2021 Real Estate Trends: Part II

Welcome to 2021.

If you missed our first set of trends to keep an eye on in 2021, click here to read it.

Working from home has detached many from their connections to the cities offering the bulk of office jobs. Seeking more space and lower rents, they have begun to move to cities like Miami, Austin, and elsewhere. They’re not alone. Companies in highly expensive markets have begun transitioning their offices from coastal markets like New York and San Francisco as work becomes uncoupled from the office. Both trends create opportunities for decisive multifamily investors.

Office Workers Continue to Depart Cities

The transition to remote work has encouraged many able to do so to adjust their living situations. Whether transitioning from an urban setting to a suburban or rural one, or moving from a studio to a one-bedroom, these changes have already begun to influence where investors deploy capital and other criteria.

San Francisco faces an anecdotal exodus of tech workers, who have fled for Austin, New York, and other cities. On the other side of the country, young families and workers in New York City have left for nearby suburbs, Florida, and elsewhere. Though this trend began almost a full twelve months ago, housing supply in newly desirable markets has blunted it. It would be tough to overstate how acute the shortage of single-family homes has become. NPR has reported that, in October, inventory of single-family homes dropped to slightly over two month’s worth. That is the lowest level of available inventory since the National Association of Realtors began recording supply.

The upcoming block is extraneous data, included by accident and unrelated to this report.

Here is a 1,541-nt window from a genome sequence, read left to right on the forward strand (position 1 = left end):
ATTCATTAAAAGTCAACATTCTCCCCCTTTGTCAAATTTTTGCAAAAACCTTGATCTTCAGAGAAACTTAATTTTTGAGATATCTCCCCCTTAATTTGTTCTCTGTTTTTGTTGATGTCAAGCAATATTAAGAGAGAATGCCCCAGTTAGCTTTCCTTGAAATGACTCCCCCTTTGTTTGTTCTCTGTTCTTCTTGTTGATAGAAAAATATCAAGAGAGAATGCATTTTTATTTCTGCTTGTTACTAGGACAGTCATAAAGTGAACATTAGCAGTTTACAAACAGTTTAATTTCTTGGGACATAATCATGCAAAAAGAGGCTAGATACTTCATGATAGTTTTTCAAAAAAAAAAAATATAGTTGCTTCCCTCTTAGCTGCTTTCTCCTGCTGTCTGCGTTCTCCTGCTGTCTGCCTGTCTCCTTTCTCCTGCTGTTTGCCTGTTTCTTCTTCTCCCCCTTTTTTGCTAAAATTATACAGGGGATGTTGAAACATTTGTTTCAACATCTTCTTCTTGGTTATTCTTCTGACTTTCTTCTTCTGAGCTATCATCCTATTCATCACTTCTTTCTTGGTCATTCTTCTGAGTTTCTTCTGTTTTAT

What’s the net result for multifamily investors? Increased demand for product outside major cities. Builders of new homes and developers of new apartment complexes face headwinds in the form of COVID-related cost increases, material shortages, and high land prices. Even without them, the number of homes needed to meet demand far exceeds what the industry can produce in a given year. The main thing to keep an eye on are the cities that benefit from relocations. Small cities are angling for their share of those departing, but Miami, Phoenix, and others will be the real winners.

Companies Accelerate Relocations

Oracle. Tesla. Hewlett Packard Enterprise. Goldman Sachs. Citadel. Virtu. Blackstone. These companies, some household names and some more obscure, have all begun the process of establishing major satellite offices—or moving their headquarters—from Silicon Valley and Wall Street to Texas and Florida. Some of these shifts have come as surprises, and some began long ago. Goldman’s (still tentative) decision to open an asset management office in Florida was unexpected, while Oracle began moving operations to Texas years ago to lower overhead.

As employees scatter and large office leases come up for renewal, the more defections and downsizing seem inevitable. Of course, not all companies will leave expensive coastal markets. BlackRock executives have asserted that the company will still complete a planned move to its new headquarters in New York City when doing so becomes feasible.

More companies will likely announce relocations and downsizing rather than continue leasing large headquarters in expensive markets. This spells more pain for office investors and operators in expensive markets, and a continuing boom for home-builders and multifamily owners in cheaper markets.

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